Australia’s solar industry - Increases in Funding

The amount of solar energy that hits Australia alone in one summer day alone is about half the total global annual energy demand. I'll say that again, because most people can't believe it. The whole world in half a year uses about the same amount of energy as the solar energy that hits Australia in one summer day.


The Opposition's shadow environment minister, Peter Garrett, thinks enough is enough, we must stop our technology moving offshore:

The Commonwealth has awarded only almost $18 million funding to five projects under its Advanced Electricity Storage Technologies program. Advanced storage technologies for electricity applications include, but are not limited to, batteries, electro-mechanical, chemical and thermal storage technologies in either on-grid or off-grid situations.

Wizard Power (SA) $7.4 million to demonstrate a solar energy storage system based on ammonia dissociation into hydrogen and nitrogen. Four 400m2 solar dishes will be installed near Whyalla to concentrate sunlight and provide the heat required to split ammonia into nitrogen and hydrogen for storage. When power is required, the gases are recombined which gives off heat to boil water and generate electricity through a steam turbine.

Lloyd Energy Systems (NSW) $5.0 million to demonstrate a solar energy storage system using graphite blocks. A high concentration tower solar array will be installed at their factory site in Cooma and, once proven, a 16-tower solar array system will be built at Lake Cargelligo in western NSW providing valuable network support for this regional area.

ZBB Technologies (NSW) $3.1 million to demonstrate an integrated 500 kilowatt hours zinc-bromine battery at CSIRO’s National Solar Energy Centre at Newcastle.

Pinnacle VRB - now called Cougar Energy (WA) $1.8 million for demonstration of vanadium-redox batteries with photovoltaic solar panels and wind turbines at the remote fishing community of Windy Harbour in WA.

V-Fuel (NSW) $0.26 million for demonstrating innovative vanadium-flow batteries with photovoltaic solar panels and a wind turbine on Cockatoo Island and the Environmental Research Institute for Art at Homebush in Sydney.

The thing about solar is that we can grow very, very rapidly. Eventually we can start putting in gigawatt plants at the rate of one per year. We know how to do that already.

DAVID MILLS: 31/01/2007 Reporter: Matt Peacock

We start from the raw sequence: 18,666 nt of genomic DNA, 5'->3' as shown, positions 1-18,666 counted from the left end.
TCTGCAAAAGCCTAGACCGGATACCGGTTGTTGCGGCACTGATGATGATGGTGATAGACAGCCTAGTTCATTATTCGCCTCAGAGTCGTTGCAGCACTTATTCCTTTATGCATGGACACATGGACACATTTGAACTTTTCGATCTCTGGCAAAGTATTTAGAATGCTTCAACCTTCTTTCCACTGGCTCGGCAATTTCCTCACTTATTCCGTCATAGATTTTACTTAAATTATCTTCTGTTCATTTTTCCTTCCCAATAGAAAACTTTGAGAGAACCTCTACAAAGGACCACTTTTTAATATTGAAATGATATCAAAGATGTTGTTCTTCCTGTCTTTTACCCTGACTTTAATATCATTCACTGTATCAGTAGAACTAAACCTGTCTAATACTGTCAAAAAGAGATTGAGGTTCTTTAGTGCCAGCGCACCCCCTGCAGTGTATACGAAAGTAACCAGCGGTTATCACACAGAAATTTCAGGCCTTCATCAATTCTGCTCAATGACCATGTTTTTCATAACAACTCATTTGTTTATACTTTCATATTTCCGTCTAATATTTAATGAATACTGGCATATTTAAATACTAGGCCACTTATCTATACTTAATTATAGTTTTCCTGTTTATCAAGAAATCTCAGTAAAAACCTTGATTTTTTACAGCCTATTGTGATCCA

Solar Power Station Australia ~ concept design

Mr Rudd, Federal Opposition Leader, has launched a $50 million plan for a Labor government to help households install solar power.

Labor says the plan would cut 25 per cent off the cost of a solar power system and benefit about 12,000 households over four years.

Labor's environment spokesman, Peter Garrett, says greenhouse emissions savings from the plan will be the equivalent of taking 4,000 cars off the road.


The Government has revealed a range of measures to tackle climate change will be part of 2007’s Budget, including spending $150 million over the next five years to increase the use of solar power in homes, schools and community buildings.

As part of the climate change measures, the solar rebate scheme will be doubled to up to $8,000 per household.

But a sustainable energy expert says the Government must do more to encourage growth in Australia's solar energy industry.

Director of the Centre for Sustainable Energy Systems at the Australian National University (ANU) Andrew Blakers says the Government must also support solar research and product commercialisation.

Professor Blakers says Australia is being left behind the rest of the world.

"The Europeans and the Japanese and parts of the United States are really starting to come alive, this is an industry that's doubling in size every 18 months," he said.

"It's worth about $25 billion last year, it's going to hit $100 billion by about 2011 and will hit $1 trillion in 2020. Tuesday, May 8, 2007. 9:29am (AEST)


Solar Power Plant~ Spain

When complete, the Sanlucar la Mayor Solar Platform will prevent the emission of more than 600,000 metric tons of the greenhouse gas carbon dioxide into the atmosphere each year. These emissions would have

resulted from burning fossil fuels to supply electricity to the 180,000

homes that will be served by the Solar Platform.

Mojave USA

The parabolic trough is used in the largest solar power facility in the world located in the Mojave Desert at Kramer Junction, California. This facility has operated since the 1980’s and accounted for the majority of solar electricity produced by the electric power sector in 2004

This solar thermal power plant located in the Mojave Desert in Kramer Junction, California, is one of nine such plants built in the 1980s. During operation, oil in the receiver tubes collects the concentrated solar energy as heat and is pumped to a power block (in background) for generating electricity.